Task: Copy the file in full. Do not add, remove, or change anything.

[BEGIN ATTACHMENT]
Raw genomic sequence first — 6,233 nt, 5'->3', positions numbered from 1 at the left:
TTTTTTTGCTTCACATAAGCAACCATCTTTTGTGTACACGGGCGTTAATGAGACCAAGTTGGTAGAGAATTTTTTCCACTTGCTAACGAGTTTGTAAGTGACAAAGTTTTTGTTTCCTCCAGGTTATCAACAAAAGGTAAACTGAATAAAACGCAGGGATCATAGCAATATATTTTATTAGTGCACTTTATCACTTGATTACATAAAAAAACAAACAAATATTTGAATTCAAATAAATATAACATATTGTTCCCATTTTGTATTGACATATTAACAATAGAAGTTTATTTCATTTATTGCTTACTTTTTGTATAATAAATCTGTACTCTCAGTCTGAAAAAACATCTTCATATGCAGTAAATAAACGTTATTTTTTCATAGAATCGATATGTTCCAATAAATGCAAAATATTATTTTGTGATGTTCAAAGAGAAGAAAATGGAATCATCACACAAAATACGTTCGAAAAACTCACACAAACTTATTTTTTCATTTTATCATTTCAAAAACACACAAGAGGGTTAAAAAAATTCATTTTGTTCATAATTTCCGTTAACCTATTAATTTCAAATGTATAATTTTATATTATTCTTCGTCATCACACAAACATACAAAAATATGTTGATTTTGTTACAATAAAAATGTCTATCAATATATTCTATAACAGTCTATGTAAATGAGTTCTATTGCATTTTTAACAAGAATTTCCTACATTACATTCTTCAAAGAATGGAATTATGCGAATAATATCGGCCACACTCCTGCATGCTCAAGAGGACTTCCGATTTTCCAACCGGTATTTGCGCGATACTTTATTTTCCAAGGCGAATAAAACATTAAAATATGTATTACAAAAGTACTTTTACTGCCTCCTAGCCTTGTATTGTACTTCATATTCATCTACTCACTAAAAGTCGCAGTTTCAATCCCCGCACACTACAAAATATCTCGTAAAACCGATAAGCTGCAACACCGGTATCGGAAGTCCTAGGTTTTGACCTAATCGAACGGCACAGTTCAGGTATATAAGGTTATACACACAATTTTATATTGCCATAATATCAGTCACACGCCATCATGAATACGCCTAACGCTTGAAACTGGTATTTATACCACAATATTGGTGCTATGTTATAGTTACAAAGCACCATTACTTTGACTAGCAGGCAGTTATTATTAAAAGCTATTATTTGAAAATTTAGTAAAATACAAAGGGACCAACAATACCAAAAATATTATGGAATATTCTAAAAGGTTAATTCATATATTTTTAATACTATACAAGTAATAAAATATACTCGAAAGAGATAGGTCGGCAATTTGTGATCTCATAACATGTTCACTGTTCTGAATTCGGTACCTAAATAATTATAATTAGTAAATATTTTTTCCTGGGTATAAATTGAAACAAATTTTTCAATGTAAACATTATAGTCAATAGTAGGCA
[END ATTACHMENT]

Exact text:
Raw genomic sequence first — 6,233 nt, 5'->3', positions numbered from 1 at the left:
TTTTTTTGCTTCACATAAGCAACCATCTTTTGTGTACACGGGCGTTAATGAGACCAAGTTGGTAGAGAATTTTTTCCACTTGCTAACGAGTTTGTAAGTGACAAAGTTTTTGTTTCCTCCAGGTTATCAACAAAAGGTAAACTGAATAAAACGCAGGGATCATAGCAATATATTTTATTAGTGCACTTTATCACTTGATTACATAAAAAAACAAACAAATATTTGAATTCAAATAAATATAACATATTGTTCCCATTTTGTATTGACATATTAACAATAGAAGTTTATTTCATTTATTGCTTACTTTTTGTATAATAAATCTGTACTCTCAGTCTGAAAAAACATCTTCATATGCAGTAAATAAACGTTATTTTTTCATAGAATCGATATGTTCCAATAAATGCAAAATATTATTTTGTGATGTTCAAAGAGAAGAAAATGGAATCATCACACAAAATACGTTCGAAAAACTCACACAAACTTATTTTTTCATTTTATCATTTCAAAAACACACAAGAGGGTTAAAAAAATTCATTTTGTTCATAATTTCCGTTAACCTATTAATTTCAAATGTATAATTTTATATTATTCTTCGTCATCACACAAACATACAAAAATATGTTGATTTTGTTACAATAAAAATGTCTATCAATATATTCTATAACAGTCTATGTAAATGAGTTCTATTGCATTTTTAACAAGAATTTCCTACATTACATTCTTCAAAGAATGGAATTATGCGAATAATATCGGCCACACTCCTGCATGCTCAAGAGGACTTCCGATTTTCCAACCGGTATTTGCGCGATACTTTATTTTCCAAGGCGAATAAAACATTAAAATATGTATTACAAAAGTACTTTTACTGCCTCCTAGCCTTGTATTGTACTTCATATTCATCTACTCACTAAAAGTCGCAGTTTCAATCCCCGCACACTACAAAATATCTCGTAAAACCGATAAGCTGCAACACCGGTATCGGAAGTCCTAGGTTTTGACCTAATCGAACGGCACAGTTCAGGTATATAAGGTTATACACACAATTTTATATTGCCATAATATCAGTCACACGCCATCATGAATACGCCTAACGCTTGAAACTGGTATTTATACCACAATATTGGTGCTATGTTATAGTTACAAAGCACCATTACTTTGACTAGCAGGCAGTTATTATTAAAAGCTATTATTTGAAAATTTAGTAAAATACAAAGGGACCAACAATACCAAAAATATTATGGAATATTCTAAAAGGTTAATTCATATATTTTTAATACTATACAAGTAATAAAATATACTCGAAAGAGATAGGTCGGCAATTTGTGATCTCATAACATGTTCACTGTTCTGAATTCGGTACCTAAATAATTATAATTAGTAAATATTTTTTCCTGGGTATAAATTGAAACAAATTTTTCAATGTAAACATTATAGTCAATAGTAGGCA